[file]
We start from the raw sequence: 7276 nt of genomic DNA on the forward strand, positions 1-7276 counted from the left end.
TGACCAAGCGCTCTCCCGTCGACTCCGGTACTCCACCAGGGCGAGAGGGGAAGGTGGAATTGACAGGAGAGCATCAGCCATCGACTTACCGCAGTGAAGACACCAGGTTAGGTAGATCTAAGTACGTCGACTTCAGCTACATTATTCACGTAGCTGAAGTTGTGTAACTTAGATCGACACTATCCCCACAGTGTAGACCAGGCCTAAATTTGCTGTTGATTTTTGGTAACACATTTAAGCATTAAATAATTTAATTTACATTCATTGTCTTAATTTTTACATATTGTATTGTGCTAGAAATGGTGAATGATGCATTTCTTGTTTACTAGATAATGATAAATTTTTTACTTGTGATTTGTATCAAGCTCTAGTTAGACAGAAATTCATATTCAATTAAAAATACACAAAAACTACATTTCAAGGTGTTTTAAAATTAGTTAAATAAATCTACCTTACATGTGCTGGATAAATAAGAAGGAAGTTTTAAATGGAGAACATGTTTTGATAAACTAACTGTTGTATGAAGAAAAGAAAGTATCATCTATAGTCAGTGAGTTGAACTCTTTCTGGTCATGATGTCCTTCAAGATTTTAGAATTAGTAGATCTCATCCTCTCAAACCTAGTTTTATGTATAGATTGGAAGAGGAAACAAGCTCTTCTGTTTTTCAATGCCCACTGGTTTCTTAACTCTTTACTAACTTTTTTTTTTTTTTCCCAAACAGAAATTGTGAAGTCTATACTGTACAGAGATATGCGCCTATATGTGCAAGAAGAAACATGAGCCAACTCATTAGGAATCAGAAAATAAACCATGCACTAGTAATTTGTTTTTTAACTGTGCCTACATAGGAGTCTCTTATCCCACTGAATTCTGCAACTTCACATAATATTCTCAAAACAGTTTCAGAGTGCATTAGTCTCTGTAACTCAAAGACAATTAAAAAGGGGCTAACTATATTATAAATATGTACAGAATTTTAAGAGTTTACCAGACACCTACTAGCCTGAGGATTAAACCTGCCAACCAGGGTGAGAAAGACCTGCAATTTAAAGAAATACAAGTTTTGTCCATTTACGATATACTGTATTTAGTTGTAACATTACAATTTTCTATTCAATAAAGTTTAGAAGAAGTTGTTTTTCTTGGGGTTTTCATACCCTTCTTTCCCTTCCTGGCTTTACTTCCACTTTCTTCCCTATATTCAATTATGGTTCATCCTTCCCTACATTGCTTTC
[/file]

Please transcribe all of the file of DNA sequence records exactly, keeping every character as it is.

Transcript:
We start from the raw sequence: 7276 nt of genomic DNA on the forward strand, positions 1-7276 counted from the left end.
TGACCAAGCGCTCTCCCGTCGACTCCGGTACTCCACCAGGGCGAGAGGGGAAGGTGGAATTGACAGGAGAGCATCAGCCATCGACTTACCGCAGTGAAGACACCAGGTTAGGTAGATCTAAGTACGTCGACTTCAGCTACATTATTCACGTAGCTGAAGTTGTGTAACTTAGATCGACACTATCCCCACAGTGTAGACCAGGCCTAAATTTGCTGTTGATTTTTGGTAACACATTTAAGCATTAAATAATTTAATTTACATTCATTGTCTTAATTTTTACATATTGTATTGTGCTAGAAATGGTGAATGATGCATTTCTTGTTTACTAGATAATGATAAATTTTTTACTTGTGATTTGTATCAAGCTCTAGTTAGACAGAAATTCATATTCAATTAAAAATACACAAAAACTACATTTCAAGGTGTTTTAAAATTAGTTAAATAAATCTACCTTACATGTGCTGGATAAATAAGAAGGAAGTTTTAAATGGAGAACATGTTTTGATAAACTAACTGTTGTATGAAGAAAAGAAAGTATCATCTATAGTCAGTGAGTTGAACTCTTTCTGGTCATGATGTCCTTCAAGATTTTAGAATTAGTAGATCTCATCCTCTCAAACCTAGTTTTATGTATAGATTGGAAGAGGAAACAAGCTCTTCTGTTTTTCAATGCCCACTGGTTTCTTAACTCTTTACTAACTTTTTTTTTTTTTTCCCAAACAGAAATTGTGAAGTCTATACTGTACAGAGATATGCGCCTATATGTGCAAGAAGAAACATGAGCCAACTCATTAGGAATCAGAAAATAAACCATGCACTAGTAATTTGTTTTTTAACTGTGCCTACATAGGAGTCTCTTATCCCACTGAATTCTGCAACTTCACATAATATTCTCAAAACAGTTTCAGAGTGCATTAGTCTCTGTAACTCAAAGACAATTAAAAAGGGGCTAACTATATTATAAATATGTACAGAATTTTAAGAGTTTACCAGACACCTACTAGCCTGAGGATTAAACCTGCCAACCAGGGTGAGAAAGACCTGCAATTTAAAGAAATACAAGTTTTGTCCATTTACGATATACTGTATTTAGTTGTAACATTACAATTTTCTATTCAATAAAGTTTAGAAGAAGTTGTTTTTCTTGGGGTTTTCATACCCTTCTTTCCCTTCCTGGCTTTACTTCCACTTTCTTCCCTATATTCAATTATGGTTCATCCTTCCCTACATTGCTTTC